European banks are better positioned to weather a Greek euro exit because their financial strength has improved in the past three years, while funding markets are less likely to freeze, Moody’s Investors Service said.
The risk of restricted market liquidity has diminished because gradual economic growth in the region has bolstered investor confidence, according to a report on Monday from the credit-rating company. Banks in periphery European countries such as Cyprus, Ireland, Italy, Portugal and Spain remain the most vulnerable to a funding shock due to weaker balance sheets.
“Broad improvement in euro area banks’ financial conditions and an associated stabilization in the region’s economic environment has made banks more resilient to external shocks,” said Sean Marion, a London-based analyst at Moody’s. For periphery banks, legacy issues “weigh on their ability to return to full financial health, while they are also more susceptible to restricted market access and higher cost of wholesale funding.”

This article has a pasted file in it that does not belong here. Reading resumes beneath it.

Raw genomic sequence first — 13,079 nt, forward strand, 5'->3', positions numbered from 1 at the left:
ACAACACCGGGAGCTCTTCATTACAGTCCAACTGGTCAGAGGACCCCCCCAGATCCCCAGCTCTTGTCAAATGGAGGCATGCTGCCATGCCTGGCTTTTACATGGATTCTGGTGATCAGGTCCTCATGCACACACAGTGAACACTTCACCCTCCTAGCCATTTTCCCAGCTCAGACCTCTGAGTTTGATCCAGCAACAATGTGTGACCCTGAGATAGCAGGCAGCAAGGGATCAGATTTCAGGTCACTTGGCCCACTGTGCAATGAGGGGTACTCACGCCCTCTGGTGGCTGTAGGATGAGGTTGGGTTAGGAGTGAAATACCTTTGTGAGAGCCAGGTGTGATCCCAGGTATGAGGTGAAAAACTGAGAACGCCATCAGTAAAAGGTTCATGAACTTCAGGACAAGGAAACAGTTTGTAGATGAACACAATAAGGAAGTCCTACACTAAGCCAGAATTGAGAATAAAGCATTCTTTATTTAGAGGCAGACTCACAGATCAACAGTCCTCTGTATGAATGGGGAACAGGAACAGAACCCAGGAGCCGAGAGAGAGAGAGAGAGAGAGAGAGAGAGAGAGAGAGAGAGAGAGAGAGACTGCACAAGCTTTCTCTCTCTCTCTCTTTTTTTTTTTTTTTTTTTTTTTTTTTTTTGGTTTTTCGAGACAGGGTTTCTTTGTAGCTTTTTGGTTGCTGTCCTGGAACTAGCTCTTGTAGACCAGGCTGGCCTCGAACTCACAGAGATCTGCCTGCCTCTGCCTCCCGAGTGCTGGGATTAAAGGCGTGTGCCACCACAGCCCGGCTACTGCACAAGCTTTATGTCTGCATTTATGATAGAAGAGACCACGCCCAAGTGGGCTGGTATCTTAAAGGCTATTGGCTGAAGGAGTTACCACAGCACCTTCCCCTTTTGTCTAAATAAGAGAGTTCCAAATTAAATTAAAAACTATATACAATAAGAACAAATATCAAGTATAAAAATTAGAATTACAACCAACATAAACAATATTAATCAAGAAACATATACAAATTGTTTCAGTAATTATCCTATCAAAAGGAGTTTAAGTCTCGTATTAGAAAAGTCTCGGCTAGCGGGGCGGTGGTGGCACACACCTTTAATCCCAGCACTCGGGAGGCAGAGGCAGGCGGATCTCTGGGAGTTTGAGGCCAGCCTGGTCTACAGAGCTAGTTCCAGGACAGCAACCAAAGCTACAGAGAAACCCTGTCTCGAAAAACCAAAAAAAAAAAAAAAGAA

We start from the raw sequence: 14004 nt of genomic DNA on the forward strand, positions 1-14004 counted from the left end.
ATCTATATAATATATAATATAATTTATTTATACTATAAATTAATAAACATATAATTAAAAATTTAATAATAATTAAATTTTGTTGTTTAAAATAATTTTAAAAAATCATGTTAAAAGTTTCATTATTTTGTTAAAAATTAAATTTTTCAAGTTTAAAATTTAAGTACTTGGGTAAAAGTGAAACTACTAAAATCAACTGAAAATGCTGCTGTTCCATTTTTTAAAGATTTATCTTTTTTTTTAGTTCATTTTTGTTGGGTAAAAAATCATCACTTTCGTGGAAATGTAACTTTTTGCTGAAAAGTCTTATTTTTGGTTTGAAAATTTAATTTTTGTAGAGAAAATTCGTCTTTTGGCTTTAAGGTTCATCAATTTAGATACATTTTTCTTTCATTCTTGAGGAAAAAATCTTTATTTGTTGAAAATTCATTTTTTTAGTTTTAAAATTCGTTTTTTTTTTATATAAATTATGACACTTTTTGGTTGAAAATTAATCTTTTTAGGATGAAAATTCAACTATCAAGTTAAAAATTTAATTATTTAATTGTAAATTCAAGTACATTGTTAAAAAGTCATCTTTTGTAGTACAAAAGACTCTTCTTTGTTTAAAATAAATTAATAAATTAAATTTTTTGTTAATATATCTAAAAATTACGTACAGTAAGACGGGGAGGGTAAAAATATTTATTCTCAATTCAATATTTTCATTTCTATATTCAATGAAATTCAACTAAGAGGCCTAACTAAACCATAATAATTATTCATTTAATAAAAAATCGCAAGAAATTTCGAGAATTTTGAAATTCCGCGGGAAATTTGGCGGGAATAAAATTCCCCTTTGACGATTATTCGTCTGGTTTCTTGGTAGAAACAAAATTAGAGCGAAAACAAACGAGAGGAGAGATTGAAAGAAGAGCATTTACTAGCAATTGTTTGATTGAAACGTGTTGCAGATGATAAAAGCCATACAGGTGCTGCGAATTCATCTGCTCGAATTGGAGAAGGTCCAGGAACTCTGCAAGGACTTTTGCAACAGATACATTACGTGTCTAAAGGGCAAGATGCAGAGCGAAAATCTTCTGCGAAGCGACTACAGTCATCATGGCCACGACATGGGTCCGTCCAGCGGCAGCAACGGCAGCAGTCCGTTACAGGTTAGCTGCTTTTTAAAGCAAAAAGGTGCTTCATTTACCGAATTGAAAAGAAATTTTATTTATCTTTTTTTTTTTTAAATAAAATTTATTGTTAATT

Anti-austerity Greek Prime Minister Alexis Tsipras is meeting other euro region leaders and international creditors in Brussels on Monday, seeking to work out a new aid deal before a June 30 deadline for debt repayments and secure new rescue loans. Regulators have ordered banks to shed risky assets and build buffers of high-quality capital since taxpayer money was used to bail out failing institutions during the crisis.